• Conduct a Business Impact Analysis. Identify the critical functions and processes which are core to your business’s existence, without which there wouldn’t be a business to run! What would the impact would be if they are interrupted? Pinpoint who’s responsible for each one and capture their contact details. Include alternative locations where these functions can operate from, and details of how people will be moved there (and by who).
  • The next step before the actual Business Continuity Plan is to identify the risk and impact on business functions. So, list the functions performed by each department, categorise them by order of importance, and describe what the impact would be if that function is suddenly lost. Would the department and wider business activities be crippled? Or could you easily adjust and continue operating?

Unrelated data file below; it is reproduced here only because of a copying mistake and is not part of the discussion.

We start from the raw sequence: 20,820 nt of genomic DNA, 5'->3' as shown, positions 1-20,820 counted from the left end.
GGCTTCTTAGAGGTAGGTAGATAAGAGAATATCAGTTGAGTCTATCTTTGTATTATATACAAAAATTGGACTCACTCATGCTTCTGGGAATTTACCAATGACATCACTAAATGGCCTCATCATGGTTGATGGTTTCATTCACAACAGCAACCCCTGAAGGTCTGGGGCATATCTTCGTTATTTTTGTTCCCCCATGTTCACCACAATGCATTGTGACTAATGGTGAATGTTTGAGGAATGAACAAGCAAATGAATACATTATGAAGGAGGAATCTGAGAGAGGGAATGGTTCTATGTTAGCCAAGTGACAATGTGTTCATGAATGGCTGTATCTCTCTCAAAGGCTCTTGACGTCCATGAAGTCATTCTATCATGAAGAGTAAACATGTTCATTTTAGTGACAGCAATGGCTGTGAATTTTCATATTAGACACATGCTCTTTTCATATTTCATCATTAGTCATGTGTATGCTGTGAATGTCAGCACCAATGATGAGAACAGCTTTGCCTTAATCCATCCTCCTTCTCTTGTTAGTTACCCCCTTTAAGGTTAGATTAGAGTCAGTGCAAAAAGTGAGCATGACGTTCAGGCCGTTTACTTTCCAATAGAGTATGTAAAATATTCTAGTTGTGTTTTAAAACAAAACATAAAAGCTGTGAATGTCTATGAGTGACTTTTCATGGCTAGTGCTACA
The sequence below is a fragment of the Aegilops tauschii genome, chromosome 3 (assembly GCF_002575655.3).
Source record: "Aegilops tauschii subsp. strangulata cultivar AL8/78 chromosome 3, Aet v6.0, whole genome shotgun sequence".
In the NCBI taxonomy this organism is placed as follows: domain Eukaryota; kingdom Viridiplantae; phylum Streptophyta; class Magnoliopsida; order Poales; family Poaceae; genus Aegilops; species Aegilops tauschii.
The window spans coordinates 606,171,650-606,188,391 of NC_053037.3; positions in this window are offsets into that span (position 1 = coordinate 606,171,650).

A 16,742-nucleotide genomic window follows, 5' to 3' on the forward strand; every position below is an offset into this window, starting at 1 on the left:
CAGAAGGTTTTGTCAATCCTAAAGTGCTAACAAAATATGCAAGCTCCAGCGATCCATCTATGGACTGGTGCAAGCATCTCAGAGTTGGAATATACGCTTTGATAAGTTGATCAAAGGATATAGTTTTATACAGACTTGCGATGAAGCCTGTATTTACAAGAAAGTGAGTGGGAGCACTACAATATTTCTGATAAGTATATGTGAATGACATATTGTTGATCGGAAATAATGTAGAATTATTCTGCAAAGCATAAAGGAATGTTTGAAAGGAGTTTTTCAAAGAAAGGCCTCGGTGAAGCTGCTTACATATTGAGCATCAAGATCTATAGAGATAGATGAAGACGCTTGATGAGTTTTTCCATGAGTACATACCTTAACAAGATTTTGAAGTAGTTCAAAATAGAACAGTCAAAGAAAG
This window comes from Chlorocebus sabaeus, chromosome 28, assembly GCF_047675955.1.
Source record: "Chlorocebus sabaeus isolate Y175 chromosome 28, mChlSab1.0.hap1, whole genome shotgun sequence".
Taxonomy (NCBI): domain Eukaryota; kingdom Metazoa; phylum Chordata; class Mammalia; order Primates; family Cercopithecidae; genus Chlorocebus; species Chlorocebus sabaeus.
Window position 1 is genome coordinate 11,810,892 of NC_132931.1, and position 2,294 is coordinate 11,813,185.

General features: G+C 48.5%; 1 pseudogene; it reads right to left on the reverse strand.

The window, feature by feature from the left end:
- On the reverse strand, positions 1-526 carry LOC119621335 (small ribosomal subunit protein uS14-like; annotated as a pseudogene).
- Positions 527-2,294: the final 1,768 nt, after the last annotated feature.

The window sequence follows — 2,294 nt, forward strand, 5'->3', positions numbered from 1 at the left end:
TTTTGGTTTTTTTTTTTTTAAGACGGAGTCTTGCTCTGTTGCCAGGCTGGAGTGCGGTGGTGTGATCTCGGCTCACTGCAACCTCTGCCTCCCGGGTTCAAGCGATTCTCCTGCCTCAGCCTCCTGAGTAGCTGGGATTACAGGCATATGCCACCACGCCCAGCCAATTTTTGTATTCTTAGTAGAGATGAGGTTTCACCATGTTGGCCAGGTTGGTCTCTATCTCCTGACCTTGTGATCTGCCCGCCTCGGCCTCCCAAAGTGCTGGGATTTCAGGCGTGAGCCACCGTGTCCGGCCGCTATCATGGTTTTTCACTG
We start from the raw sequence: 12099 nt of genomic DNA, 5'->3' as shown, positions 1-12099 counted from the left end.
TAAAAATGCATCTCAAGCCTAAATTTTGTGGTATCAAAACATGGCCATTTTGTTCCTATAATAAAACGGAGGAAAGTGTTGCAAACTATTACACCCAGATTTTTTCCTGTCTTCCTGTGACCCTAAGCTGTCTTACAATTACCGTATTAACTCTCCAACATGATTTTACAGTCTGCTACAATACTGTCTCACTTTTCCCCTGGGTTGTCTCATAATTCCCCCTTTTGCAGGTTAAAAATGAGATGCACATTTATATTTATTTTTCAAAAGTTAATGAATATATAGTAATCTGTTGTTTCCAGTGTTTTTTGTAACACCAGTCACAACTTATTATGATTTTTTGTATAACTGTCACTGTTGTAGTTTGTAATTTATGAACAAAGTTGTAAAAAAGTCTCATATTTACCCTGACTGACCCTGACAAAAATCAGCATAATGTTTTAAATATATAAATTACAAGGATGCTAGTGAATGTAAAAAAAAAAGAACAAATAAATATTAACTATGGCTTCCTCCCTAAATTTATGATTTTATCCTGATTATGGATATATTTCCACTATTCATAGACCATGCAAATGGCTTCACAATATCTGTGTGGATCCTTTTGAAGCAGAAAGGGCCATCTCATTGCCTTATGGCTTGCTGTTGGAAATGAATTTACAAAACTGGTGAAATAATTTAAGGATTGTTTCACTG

• The final piece before you start on your plan is to quantify what the losses would be if part (or all) of your business became unavailable. A simple way to do this is to estimate the revenue you would normally generate in a month, quarter or year, and use that figure as a baseline. You could get more sophisticated and include things like salaries and other contractual agreements which would potentially still need to be met.

What Are The Components of A Good Business Continuity Plan?

Recovery Strategy

The first thing to start with is your recovery strategy.

Include a list of team members who need to be available, their departments and contact details. You also have to think about how you will contact and communicate with people, and frequency. So, you will definitely send out communication at the start, but would you continue to do so at regular intervals? Every 30 minutes, or every hour, for example? Will the comms differ in content and frequency depending on people’s locations, where they are based and seniority?